I encourage you to write. I’ve read some really neat, amazing, diverse stuff from all you writing Lutherans! But I’m putting together a Don’t Do list. Because some things shouldn’t be done, even in books. Am I right?
Do generally avoid either belittling or glorifying sin, though that’s admittedly an art with different outcomes for different readers. However, DO NOT:
- Belittle the gifts of Church
- Yes, the church is full of sinners, but driving folks further away from actual congregations, whether in one’s imagination or in real life, is inherently counter-productive for a Lutheran author.
- Belittle the gifts of family and vocation
- They already have enough attacks against them.
- Language is a gift from God, so
- don’t belittle it through unnecessary coarseness and vulgarity. It does not make the content edgy.
- don’t be lazy and just use the first words. Editing honors language.
- Also, Scripture is full of God-given symbolism. Don’t demean or disregard symbolism.
- Blaspheme God
- Regarding His character
- Regarding His method of using Word & Sacrament
- Regarding the blessed Trinity
- Regarding the Incarnation
- Don’t belittle Jesus’ humanity. Don’t belittle God’s divinity. Walk a careful line or don’t use that line!
- Don’t have Jesus be an alien. Humanity is inseparable from the incarnation.
- Don’t belittle the bodily resurrection!!! Gnosticism in all forms is anti-Christian!
- The concept of Jesus having a human child has a cult revolving around such a bloodline. What could possibly be worth stirring up what has a cult?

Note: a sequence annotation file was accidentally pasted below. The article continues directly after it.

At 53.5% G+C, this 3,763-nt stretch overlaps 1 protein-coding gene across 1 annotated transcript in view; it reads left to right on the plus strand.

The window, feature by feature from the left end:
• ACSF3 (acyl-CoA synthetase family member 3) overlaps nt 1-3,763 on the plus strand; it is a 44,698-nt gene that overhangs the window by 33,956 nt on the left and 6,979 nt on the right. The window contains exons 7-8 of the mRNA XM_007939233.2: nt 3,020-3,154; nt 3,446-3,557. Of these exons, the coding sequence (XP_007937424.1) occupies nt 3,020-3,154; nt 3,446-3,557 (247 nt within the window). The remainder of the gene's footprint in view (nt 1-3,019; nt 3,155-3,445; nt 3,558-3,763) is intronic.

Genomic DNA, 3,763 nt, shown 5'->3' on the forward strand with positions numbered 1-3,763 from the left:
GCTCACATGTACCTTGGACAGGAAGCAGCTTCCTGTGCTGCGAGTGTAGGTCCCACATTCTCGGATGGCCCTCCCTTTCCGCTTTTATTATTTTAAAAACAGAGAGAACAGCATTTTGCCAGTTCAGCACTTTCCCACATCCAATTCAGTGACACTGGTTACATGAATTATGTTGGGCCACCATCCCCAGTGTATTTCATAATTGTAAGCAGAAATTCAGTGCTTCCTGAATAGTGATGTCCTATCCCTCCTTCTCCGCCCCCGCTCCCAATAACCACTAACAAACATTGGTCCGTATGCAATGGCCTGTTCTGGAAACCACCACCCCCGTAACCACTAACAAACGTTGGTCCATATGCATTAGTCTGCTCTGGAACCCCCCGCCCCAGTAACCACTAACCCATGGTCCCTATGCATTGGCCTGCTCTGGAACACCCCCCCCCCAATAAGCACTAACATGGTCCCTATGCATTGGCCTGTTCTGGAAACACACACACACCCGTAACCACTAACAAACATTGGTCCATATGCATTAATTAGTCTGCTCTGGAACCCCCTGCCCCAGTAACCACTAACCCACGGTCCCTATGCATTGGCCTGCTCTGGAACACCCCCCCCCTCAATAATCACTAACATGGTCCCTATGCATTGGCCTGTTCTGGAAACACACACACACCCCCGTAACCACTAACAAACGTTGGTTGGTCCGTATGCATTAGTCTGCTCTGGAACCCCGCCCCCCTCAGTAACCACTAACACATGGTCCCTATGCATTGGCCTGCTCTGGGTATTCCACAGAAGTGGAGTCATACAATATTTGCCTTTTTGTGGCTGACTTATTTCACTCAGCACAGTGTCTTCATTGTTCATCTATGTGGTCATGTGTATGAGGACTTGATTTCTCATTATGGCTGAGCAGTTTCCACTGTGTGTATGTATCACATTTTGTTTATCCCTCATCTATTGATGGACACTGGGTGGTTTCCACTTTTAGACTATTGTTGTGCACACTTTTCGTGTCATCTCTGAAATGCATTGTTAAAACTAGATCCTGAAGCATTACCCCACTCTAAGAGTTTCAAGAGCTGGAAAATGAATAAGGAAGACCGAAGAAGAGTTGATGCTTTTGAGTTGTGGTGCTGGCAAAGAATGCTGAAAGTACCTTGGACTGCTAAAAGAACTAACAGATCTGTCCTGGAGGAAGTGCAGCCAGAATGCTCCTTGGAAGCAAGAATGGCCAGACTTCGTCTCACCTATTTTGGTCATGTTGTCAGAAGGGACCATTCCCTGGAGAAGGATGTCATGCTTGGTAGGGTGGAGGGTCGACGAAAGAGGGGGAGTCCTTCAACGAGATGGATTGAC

- Regarding the Last Day
- Christians want the coming of Christ. We are pro-end of the world as written. You can take that as a friendly reminder.
I don’t mean to vaguebook, but boy I was disappointed. Reading a interesting book and then, bam. I mean, it’s one thing to have a different world. I’m fine with fantasy. I do think that Jesus can be part of historical fiction or fantasy. Some things just . . . detract rather than glorify. Some lines shouldn’t be crossed.
Also, another thing to think about, when a fictional or mythological character already has a history connected with baptism . . . why recreate an origin without it? I guess one should be sure to read original stories before recreating them. <Sigh> Also, taking a Christian’s character without reading its original forms seems unnecessary.
Meanwhile, let’s also avoid practices that make it seem like Christian writers are in rivalry with each other rather than complimentary.
Anything you’d add to this list? Cuz maybe there’s more that I’m missing.
If folks don’t have a doctrinal reviewer, maybe a list like this could help. Surely Christians don’t intentionally get into such . . . unnecessary scandal but excitement can carry a person away for a while.